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Housing dreams should not be blocked

Written By: - Date published: 2:18 pm, August 5th, 2016 - 54 comments
Categories: housing, human rights, Social issues - Tags: ,

dont block housing dreams

Details of a protest for tomorrow organised by the Unions Auckland Housing Action Committee.

The story we’re told in The Block is that if you work hard, then you will be successful. But this opportunity is only for four couples on The Block. Meanwhile the housing crisis remains and affects everybody else.

The housing crisis comes out of a profit-driven housing market. Building more houses (or renovating them) won’t solve the housing crisis unless these houses are truly affordable for everyone.

To buy a Block house a working person would need a deposit of more than $200,000 and mortgage repayments would be $1,085/week. Only a few people can afford these houses- meanwhile families are living in cars or garages.

This weekend The Block NZ is hosting its open house. When there is a housing crisis, and there are families living in garages and cars, do you think that its fair that a prime time TV show celebrates property speculation?

Come down and make your voice heard! Housing is for people, not profit.

And a Quote from Unite Union‘s Joe Carolan:

There is something deeply morally wrong about a small minority in our society making huge profits from non productive speculation, setting the economy up for a crash, whilst hard working people struggle to keep up with rack renting, never mind never being able to afford their own home. Unions have had enough of this, and we are going to build a movement to solve this problem like we did in the 1930s.

54 comments on “Housing dreams should not be blocked ”

  1. BM 1

    Worst idea ever,

    • mac1 1.1

      What idea, exactly, BM? Housing is for people, not profit?

      • BM 1.1.1

        This protesting at the block open day.

      • Muttonbird 1.1.2

        BM loves reality tv. It’s right at his level.

        • BM 1.1.2.1

          Never watched it, but a lot of people do and really enjoy it.

          • Muttonbird 1.1.2.1.1

            Well then, this protest might get its message across to ‘a lot of people’.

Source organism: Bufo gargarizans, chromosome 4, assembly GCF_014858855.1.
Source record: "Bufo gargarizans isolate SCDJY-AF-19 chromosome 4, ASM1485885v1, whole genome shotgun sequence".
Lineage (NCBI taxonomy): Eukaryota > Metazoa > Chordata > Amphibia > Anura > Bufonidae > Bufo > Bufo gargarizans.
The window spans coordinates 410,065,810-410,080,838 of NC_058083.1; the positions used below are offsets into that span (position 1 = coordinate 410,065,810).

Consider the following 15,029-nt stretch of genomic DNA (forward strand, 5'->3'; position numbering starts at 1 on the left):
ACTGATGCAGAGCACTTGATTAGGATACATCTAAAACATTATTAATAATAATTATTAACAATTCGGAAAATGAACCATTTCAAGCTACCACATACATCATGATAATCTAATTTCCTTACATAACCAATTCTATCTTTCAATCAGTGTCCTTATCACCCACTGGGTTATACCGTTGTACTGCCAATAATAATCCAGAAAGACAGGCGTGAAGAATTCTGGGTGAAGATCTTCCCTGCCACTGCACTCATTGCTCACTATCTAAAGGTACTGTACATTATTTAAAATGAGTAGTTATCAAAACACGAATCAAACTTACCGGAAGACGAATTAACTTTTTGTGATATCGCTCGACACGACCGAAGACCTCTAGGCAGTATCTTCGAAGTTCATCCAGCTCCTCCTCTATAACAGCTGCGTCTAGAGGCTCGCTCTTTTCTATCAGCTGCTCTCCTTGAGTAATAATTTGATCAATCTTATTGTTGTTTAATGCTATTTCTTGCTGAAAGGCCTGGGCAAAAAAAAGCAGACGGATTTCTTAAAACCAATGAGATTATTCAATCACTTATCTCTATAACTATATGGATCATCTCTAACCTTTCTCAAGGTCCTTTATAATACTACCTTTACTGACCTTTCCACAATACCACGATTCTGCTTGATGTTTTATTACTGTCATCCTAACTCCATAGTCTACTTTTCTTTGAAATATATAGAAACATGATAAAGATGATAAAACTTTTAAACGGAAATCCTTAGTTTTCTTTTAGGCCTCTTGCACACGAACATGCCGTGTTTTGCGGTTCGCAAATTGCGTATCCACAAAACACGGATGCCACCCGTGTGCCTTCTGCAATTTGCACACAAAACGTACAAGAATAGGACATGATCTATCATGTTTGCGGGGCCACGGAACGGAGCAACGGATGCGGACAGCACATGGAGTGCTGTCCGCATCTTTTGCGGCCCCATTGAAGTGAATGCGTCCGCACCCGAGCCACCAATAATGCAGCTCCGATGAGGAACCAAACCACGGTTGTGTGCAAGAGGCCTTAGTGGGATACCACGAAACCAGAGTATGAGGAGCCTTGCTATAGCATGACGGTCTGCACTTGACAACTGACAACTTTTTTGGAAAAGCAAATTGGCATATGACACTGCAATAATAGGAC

It’s called direct action.

          • mac1 1.1.2.1.2

            “Never watched it.” Good for you.

            “Reality television has faced significant criticism since its rise in popularity.

            Much of the criticism has centered on the use of the word “reality”, and such shows’ attempt to present themselves as a straightforward recounting of events that have occurred.

            Critics have argued that reality television shows do not accurately reflect reality, in ways both implicit (participants being placed in artificial situations), and deceptive or even fraudulent, such as misleading editing, participants being coached in what to say or how to behave, storylines generated ahead of time, and scenes being staged or re-staged for the cameras.

            Other criticisms of reality television shows include that they are intended to humiliate or exploit participants (particularly on competition shows); that they make stars out of either untalented people unworthy of fame, infamous personalities, or both; and that they glamorize vulgarity and materialism.”

            Reasons for demonstrating against The Block?

            Meanwhile, in the little town where I live, house prices rose 13% from July 2015.
            Wages went up 1%. Inflation went up 1%. And an estimated 63 people are sleeping rough, in a cold southerly.

    • mauī 1.2

      Hits a nerve obviously.

    • AmaKiwi 1.3

      The protesters will gather at 200 St. Johns Rd. in St. Johns (Meadowbank), and march to The Block at 95-97 St. Johns Rd.

      The Block’s open house is from noon to 3 pm, Saturday, 5 August.

      There are numerous buses. The nearest bus stops: Eastbound stop is at 68 St. Johns Rd., a 3 minute walk to the protest. (Bus stop number 7432.) Westbound stop is at 91 St. Johns Rd. (Stop number 7437.)

      • mosa 1.3.1

        Lets hope it is the catalyst for larger future protest action rather than a “one off “that will fizzle out between this episode and the next.
        Key need a fire lit under his complacent attitude and a message sent that its bigger than just housing that is hiding other serious issues not being addressed and show him and this government kwis are angry and have had a gutsful.

  2. save nz 2

    My 1st thought good idea, 2nd thought bad idea. 3rd thought is do they qualify for the speculator tax or capital gains tax as they are deliberately trying to make a profit and therefore will fall under our capital gains taxes. 4th thought punishing young people working hard to try to get a house will not win the heart and minds of Kiwis in the fight of propaganda on housing. 5th thought, hope they egg Julie Christie